BRITISH ARCTIC EXPEDITION, 1875-1876
BY Ken Shute
In 1875, the British launched an expedition to the Arctic region that lasted 18 months. It had the goals of geographic exploration (centering on Greenland and Ellesmere Island), and scientific studies. Hopes were high that Great Britain would have the first man to reach the North Pole.
The expedition consisted of two ships: the HMS Alert and the HMS Discovery, and 121 men divided between the two ships. The HMS Alert was captained by George Strong Nares, RN (1831-1915) who also led the expedition.
In spite of the adverse conditions faced by the men at sea, and in the exploratory sledge parties, in the form of frigid temperatures, ice-locked ships, and short rations, it was scurvy that felled 56 of the 121 members of the crews, and forced Captain Nares to return to England prematurely after 18 months without reaching the North Pole.
The HMS Alert was a three-masted, screw sloop built in 1856. She was later used in 1881-82, under the command of Captain John P. Maclear, RN, to survey the waters off the Northeast coast of Australia, and to collect the fauna and flora of the region for return to the British Museum. In just five years the HMS Alert went from freezing ice and wind to sub-tropical breezes.
So far I have not been able to locate on the internet any pictures of the HMS Alert while surveying the waters off Northeast Austrlaia, 1881-1882, but I did find pictures of the HMS Alert while engaged in the British Arctic Expedition, 1875-76, 14 of which are posted below. The personal levels of discomfort and danger endured by the men of the expedition are hard to imagine. A small inkling is given by the captions of such pictures as "Sunday morning aboard the Alert," "HMS Alert in the North Atlantic," and the "Western Sledge Party under the leadership of Lt. Aldridge, RN."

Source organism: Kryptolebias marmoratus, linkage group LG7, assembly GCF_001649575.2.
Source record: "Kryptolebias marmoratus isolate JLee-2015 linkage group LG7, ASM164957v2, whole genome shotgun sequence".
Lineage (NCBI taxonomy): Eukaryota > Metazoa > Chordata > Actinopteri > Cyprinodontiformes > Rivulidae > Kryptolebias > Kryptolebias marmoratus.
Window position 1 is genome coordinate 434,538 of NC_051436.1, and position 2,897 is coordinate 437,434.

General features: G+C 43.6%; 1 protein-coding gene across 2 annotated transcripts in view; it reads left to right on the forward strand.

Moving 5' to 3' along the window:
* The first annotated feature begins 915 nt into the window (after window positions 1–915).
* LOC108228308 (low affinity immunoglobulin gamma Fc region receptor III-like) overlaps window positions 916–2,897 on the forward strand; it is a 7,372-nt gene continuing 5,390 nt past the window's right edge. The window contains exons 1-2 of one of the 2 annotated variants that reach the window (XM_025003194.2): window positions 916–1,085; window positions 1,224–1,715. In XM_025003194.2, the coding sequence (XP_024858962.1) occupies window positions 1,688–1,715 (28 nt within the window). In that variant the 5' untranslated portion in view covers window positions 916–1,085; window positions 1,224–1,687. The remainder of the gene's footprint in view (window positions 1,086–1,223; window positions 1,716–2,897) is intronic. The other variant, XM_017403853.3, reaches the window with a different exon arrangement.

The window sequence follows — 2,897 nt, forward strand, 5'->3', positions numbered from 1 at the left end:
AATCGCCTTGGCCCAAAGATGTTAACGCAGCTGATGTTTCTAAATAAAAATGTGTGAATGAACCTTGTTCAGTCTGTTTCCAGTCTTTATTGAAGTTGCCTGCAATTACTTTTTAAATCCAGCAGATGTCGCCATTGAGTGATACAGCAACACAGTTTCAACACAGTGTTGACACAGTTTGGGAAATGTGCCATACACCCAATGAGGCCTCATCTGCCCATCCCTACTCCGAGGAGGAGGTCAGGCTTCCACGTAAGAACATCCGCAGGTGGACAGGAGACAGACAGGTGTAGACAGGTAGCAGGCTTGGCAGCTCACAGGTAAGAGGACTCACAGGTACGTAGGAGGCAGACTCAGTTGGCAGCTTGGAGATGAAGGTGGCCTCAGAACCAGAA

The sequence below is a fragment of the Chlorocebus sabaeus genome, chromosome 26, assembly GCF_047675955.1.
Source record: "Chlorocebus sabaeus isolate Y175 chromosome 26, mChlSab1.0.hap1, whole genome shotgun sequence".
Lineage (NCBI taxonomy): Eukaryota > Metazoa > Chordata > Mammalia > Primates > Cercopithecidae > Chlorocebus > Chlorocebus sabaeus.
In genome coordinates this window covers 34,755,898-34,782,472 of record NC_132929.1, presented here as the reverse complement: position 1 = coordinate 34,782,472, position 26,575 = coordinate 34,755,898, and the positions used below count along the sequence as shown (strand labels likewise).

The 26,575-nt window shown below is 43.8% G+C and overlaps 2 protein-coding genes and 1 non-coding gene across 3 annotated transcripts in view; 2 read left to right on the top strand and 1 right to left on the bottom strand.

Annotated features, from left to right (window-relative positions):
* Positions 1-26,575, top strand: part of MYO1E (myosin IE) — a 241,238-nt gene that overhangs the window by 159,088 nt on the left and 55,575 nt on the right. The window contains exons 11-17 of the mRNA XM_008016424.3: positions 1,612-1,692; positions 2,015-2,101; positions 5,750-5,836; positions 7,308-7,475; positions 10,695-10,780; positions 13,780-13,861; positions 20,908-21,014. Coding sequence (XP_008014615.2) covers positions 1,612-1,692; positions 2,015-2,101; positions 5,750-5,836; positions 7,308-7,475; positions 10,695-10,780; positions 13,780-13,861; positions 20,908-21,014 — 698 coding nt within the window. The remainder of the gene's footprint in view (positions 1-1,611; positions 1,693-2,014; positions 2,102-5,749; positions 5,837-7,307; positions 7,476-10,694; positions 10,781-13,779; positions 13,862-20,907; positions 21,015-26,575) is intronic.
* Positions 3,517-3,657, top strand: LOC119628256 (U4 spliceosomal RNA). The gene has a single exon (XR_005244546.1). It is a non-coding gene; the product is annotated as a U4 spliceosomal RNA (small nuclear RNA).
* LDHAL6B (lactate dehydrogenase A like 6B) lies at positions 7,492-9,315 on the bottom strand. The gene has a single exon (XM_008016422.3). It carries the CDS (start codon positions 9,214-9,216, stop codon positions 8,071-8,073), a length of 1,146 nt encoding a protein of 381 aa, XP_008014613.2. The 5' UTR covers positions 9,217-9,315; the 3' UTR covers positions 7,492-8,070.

Click on each picture to enlarge it. You especially might want to click on the second picture ("Close -up of HMS Alert in ice field")to see how small a vessel this was to endure the hardships of the Arctic region. After viewing the first six pictures, click on the "Older Posts" at the bottom right of the sixth picture to view the next seven pictures, then click on "Older Posts" at the bottom right of the 13th picture to view the 14th and last picture.
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